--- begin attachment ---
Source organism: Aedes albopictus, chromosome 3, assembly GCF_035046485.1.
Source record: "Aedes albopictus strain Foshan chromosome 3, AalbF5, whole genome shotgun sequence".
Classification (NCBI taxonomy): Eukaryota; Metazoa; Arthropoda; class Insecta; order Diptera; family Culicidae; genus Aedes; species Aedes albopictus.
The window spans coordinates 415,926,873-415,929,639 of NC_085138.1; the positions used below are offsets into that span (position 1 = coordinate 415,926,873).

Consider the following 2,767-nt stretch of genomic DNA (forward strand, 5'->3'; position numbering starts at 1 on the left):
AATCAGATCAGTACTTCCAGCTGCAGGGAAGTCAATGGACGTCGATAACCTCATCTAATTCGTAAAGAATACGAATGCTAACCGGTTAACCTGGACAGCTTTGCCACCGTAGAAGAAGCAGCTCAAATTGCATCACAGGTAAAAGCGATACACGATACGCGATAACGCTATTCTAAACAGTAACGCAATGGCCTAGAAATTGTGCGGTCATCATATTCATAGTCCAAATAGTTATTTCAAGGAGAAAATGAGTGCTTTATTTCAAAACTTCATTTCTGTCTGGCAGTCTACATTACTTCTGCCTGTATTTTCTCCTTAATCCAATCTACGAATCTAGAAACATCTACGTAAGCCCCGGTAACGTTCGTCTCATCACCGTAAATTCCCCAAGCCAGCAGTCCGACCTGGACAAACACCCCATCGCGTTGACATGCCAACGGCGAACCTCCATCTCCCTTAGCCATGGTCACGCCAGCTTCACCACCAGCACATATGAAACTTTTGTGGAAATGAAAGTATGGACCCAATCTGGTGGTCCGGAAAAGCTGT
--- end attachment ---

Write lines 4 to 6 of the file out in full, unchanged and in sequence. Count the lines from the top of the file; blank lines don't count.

The window spans coordinates 415,926,873-415,929,639 of NC_085138.1; the positions used below are offsets into that span (position 1 = coordinate 415,926,873).

Consider the following 2,767-nt stretch of genomic DNA (forward strand, 5'->3'; position numbering starts at 1 on the left):
AATCAGATCAGTACTTCCAGCTGCAGGGAAGTCAATGGACGTCGATAACCTCATCTAATTCGTAAAGAATACGAATGCTAACCGGTTAACCTGGACAGCTTTGCCACCGTAGAAGAAGCAGCTCAAATTGCATCACAGGTAAAAGCGATACACGATACGCGATAACGCTATTCTAAACAGTAACGCAATGGCCTAGAAATTGTGCGGTCATCATATTCATAGTCCAAATAGTTATTTCAAGGAGAAAATGAGTGCTTTATTTCAAAACTTCATTTCTGTCTGGCAGTCTACATTACTTCTGCCTGTATTTTCTCCTTAATCCAATCTACGAATCTAGAAACATCTACGTAAGCCCCGGTAACGTTCGTCTCATCACCGTAAATTCCCCAAGCCAGCAGTCCGACCTGGACAAACACCCCATCGCGTTGACATGCCAACGGCGAACCTCCATCTCCCTTAGCCATGGTCACGCCAGCTTCACCACCAGCACATATGAAACTTTTGTGGAAATGAAAGTATGGACCCAATCTGGTGGTCCGGAAAAGCTGT